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Consider the following Unicode-heavy regular expression (emoji standing in for non-ASCII and extra-BMP characters):

'🍤🍦🍋🍋🍦🍤'.match(/🍤|🍦|🍋/ug)

Firefox returns [ "🍤", "🍦", "🍋", "🍋", "🍦", "🍤" ] 🤗.

Chrome 52.0.2743.116 and Node 6.4.0 both return null! It doesn’t seem to care if I put the string in a variable and do str.match(…), nor if I build a RegExp object via new RegExp('🍤|🍦|🍋', 'gu').

(Chrome is ok with just ORing two sequences: '🍤🍦🍋🍋🍦🍤'.match(/🍤|🍦/ug) is ok. It’s also ok with non-Unicode: 'aakkzzkkaa'.match(/aa|kk|zz/ug) works.)

Am I doing something wrong? Is this a Chrome bug? The ECMAScript compatibility table says I should be ok with Unicode regexps.

(PS: The three emoji used in this example are just stand-ins. In my application, they’ll be arbitrary but distinct strings. But I wonder if the fact that '🍤🍦🍋🍋🍦🍤'.match(/[🍤🍦🍋]/ug) works in Chrome is relevant?)


Update Marked fixed on 12 April 2017 in Chromium and downstream (including Chrome and Node).

  • 3
    Note that '🍤🍦🍋🍋🍦🍤'.match(/[🍤🍦🍋]/ug) works in Chrome. Alternation does break the regex for some reason. – Wiktor Stribiżew Aug 25 '16 at 18:48
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    Folks. I want to use this code with, say, Tangut characters, new in Unicode 9. I think if this code breaks on emoji, it’ll break in my application. – Ahmed Fasih Aug 25 '16 at 18:49
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    '🍤🍦🍋🍋🍦🍤'.match(/🍤|🍦|🍋{1}/ug) works. I say it's a bug. – kennytm Aug 25 '16 at 18:58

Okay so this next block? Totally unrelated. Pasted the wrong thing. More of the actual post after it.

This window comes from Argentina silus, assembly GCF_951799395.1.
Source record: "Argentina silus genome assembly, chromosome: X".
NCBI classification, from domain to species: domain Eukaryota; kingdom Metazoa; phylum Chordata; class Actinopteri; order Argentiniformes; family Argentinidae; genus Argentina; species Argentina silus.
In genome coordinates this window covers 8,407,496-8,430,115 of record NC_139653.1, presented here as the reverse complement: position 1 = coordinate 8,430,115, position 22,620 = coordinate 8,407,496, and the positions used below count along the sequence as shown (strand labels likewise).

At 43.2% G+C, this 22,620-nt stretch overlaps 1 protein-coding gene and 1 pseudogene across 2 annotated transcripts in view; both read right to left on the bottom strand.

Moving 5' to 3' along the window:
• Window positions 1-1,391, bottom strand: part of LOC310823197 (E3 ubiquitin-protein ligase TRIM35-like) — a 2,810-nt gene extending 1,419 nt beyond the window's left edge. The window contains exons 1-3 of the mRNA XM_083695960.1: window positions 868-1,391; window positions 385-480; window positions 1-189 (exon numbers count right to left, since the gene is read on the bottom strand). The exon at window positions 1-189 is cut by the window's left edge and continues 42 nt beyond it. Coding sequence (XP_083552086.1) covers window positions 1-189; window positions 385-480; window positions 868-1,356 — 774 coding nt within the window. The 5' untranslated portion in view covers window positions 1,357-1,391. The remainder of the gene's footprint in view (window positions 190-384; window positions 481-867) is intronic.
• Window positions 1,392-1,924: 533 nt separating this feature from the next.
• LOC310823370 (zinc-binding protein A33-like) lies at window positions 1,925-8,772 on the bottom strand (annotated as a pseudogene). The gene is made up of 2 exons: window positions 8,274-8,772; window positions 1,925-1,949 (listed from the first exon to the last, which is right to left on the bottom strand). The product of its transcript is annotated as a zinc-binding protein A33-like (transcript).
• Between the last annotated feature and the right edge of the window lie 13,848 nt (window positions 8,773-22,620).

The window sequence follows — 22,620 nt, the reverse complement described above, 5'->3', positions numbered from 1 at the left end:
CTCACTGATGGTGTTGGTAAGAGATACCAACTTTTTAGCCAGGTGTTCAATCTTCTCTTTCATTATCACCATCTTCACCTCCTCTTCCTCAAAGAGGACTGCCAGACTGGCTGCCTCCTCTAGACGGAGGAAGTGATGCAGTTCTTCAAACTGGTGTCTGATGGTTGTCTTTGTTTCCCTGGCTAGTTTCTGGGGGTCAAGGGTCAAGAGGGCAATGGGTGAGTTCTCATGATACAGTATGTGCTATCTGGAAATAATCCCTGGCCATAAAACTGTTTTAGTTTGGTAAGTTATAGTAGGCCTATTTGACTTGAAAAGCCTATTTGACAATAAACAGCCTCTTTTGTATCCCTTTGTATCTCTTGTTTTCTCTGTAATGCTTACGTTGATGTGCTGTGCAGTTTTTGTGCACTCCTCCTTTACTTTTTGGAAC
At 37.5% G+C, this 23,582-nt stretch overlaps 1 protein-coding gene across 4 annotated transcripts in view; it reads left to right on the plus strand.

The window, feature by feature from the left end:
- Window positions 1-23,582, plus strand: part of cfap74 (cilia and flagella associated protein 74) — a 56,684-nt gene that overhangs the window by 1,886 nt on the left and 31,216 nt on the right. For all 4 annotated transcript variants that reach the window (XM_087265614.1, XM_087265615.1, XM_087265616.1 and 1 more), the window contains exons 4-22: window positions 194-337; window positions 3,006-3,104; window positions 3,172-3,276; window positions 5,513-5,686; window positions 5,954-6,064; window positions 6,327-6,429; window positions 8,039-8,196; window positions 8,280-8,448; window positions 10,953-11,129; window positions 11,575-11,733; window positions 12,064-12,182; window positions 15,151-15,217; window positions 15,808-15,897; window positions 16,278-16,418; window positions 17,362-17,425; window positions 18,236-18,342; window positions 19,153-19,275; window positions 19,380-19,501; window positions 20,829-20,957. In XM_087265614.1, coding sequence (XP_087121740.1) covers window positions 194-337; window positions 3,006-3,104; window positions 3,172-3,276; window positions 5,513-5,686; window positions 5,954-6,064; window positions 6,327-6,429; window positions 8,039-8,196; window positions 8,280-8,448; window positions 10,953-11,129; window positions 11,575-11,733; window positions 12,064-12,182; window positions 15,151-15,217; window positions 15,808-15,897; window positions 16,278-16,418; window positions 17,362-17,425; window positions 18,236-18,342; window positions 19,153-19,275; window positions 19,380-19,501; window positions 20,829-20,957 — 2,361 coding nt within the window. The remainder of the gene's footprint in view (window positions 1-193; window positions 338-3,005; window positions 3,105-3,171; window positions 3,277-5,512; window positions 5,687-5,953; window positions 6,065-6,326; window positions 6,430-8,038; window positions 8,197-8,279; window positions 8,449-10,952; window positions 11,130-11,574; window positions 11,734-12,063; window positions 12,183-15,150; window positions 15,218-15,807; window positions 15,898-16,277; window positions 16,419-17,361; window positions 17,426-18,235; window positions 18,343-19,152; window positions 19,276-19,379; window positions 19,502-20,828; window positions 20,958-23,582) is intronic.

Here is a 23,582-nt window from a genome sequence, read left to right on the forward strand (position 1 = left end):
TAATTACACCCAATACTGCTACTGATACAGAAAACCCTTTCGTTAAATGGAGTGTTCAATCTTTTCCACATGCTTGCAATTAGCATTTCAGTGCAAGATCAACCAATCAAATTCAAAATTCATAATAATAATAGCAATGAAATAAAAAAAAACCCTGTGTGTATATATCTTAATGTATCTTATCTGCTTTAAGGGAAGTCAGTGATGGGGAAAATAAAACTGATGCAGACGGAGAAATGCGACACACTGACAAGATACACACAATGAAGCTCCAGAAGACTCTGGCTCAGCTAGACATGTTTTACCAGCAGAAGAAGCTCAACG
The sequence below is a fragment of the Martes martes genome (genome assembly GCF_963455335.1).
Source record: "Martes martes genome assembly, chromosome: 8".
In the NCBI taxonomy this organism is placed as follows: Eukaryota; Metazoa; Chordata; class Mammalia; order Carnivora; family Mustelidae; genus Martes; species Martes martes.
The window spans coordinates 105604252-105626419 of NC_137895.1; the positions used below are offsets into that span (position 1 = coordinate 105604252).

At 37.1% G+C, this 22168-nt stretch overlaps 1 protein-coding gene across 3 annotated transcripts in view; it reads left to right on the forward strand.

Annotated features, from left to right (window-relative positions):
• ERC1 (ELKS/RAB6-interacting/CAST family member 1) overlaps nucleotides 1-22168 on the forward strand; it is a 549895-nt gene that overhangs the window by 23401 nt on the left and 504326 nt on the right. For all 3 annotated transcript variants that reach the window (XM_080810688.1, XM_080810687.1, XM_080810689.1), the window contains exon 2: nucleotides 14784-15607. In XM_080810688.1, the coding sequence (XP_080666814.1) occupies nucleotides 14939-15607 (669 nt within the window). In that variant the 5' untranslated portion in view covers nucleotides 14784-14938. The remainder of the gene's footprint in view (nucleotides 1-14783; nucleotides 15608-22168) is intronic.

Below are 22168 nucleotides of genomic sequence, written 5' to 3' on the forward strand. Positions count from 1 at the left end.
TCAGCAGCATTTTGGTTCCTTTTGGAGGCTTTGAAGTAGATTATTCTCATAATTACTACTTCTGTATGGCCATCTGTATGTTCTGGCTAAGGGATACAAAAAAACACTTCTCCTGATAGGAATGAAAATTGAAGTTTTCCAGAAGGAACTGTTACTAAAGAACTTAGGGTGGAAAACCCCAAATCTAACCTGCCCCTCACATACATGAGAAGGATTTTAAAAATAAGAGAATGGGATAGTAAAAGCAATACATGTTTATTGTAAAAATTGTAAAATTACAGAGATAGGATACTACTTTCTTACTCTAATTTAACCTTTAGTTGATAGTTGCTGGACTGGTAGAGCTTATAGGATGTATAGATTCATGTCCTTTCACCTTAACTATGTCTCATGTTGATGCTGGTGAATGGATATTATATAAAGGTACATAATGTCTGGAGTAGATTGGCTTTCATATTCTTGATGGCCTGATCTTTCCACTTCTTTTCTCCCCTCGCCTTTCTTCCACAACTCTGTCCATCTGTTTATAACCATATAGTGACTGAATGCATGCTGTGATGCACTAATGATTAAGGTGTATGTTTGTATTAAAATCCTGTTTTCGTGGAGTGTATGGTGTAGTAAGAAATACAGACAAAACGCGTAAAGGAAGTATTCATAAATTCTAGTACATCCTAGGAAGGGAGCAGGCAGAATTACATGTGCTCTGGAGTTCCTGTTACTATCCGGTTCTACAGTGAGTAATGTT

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  • 1
    @AhmedFasih, without the "u"-flag it does also work in chrome (52.0.2743.116) for me – Thomas Aug 25 '16 at 19:23
3

Without the u flag, your regexp works, and this is no wonder, since in the BMP (=no "u") mode it compares 16-bit "units" to 16-bit "units", that is, a surrogate pair to another surrogate pair.

The behaviour in the "u" mode (which is supposed to compare codepoints and not units) looks indeed like a Chrome bug, in the meantime you can enclose each alternative in a group, which seems to work fine:

m = '🍤🍦🍋🍋🍦🍤'.match(/(🍤)|(🍦)|(🍋)/ug)
console.log(m)

// note that the groups must be capturing!
// this doesn't work:

m = '🍤🍦🍋🍋🍦🍤'.match(/(?:🍤)|(?:🍦)|(?:🍋)/ug)
console.log(m)

And here's a quick proof that more than two SMP alternatives are broken in the u mode:

// insert a whatever range 
// from https://en.wikipedia.org/wiki/Plane_(Unicode)#Supplementary_Multilingual_Plane
var range = '11300-1137F';

range = range.split('-').map(x => parseInt(x, 16))

var chars = [];
for (var i = range[0]; i <= range[1]; i++) {
    chars.push(String.fromCodePoint(i))
}

var str = chars.join('');

while(chars.length) {
    var re = new RegExp(chars.join('|'), 'u')
    if(str.match(re))
        console.log(chars.length, re);
    chars.pop();
}

In Chrome, it only logs the last two regexes (2 and 1 alts).

2

without the "u"-flag it does also work in chrome (52.0.2743.116) for me

well u-flag seems to be broken

unless you use multiplier '🍤🍤🍦🍦🍦🍦🍋🍋🍋🍋🍦🍦🍦🍦🍤🍤'.match(/🍤|🍦{2}|🍋/g) -> null {1} and {1,} seem to work, I assume they are translated into ? and +. I assume without the "u"-flag 🍦{2} is interpreted as \ud83c\udf66{2}, wich would explain the behaviour.

just tested with (?:🍦){2} this seems to work right. I guess this confirms my assumption about the multiplier.

here a quick fix for that:

//a utility I usually have in my codes
var replace = (pattern, replacement) => value => String(value).replace(pattern, replacement);

var fixRegexSource = replace(
    /[\ud800-\udbff][\udc00-\udfff]/g, 
    //"(?:$&)" //not sure wether this might still be buggy
    //that's why I convert it into the unicode-syntax,
    //this can't be misinterpreted
    c => `(?:\\u${c.charCodeAt(0).toString(16)}\\u${c.charCodeAt(1).toString(16)})`
);

var fixRegex = regex => new RegExp(
    fixRegexSource(regex.source), 
    regex.flags.replace("u", "")
);

sry, didn't come up with better function-names

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